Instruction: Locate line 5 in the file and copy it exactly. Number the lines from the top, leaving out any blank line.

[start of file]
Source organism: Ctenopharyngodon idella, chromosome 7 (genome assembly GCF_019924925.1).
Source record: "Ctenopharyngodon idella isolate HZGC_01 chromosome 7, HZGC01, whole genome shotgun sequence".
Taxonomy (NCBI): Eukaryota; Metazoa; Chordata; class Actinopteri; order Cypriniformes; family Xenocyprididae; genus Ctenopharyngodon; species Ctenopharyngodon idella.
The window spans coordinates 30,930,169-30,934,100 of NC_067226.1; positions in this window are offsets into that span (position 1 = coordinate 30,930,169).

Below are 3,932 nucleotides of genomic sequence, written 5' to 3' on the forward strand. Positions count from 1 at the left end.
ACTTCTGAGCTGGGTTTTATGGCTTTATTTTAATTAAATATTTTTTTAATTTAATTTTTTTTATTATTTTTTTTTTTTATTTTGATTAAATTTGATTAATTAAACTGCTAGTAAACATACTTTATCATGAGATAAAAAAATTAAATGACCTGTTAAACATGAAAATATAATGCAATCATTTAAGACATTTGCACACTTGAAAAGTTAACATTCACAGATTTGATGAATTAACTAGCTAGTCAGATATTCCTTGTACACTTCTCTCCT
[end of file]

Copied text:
Below are 3,932 nucleotides of genomic sequence, written 5' to 3' on the forward strand. Positions count from 1 at the left end.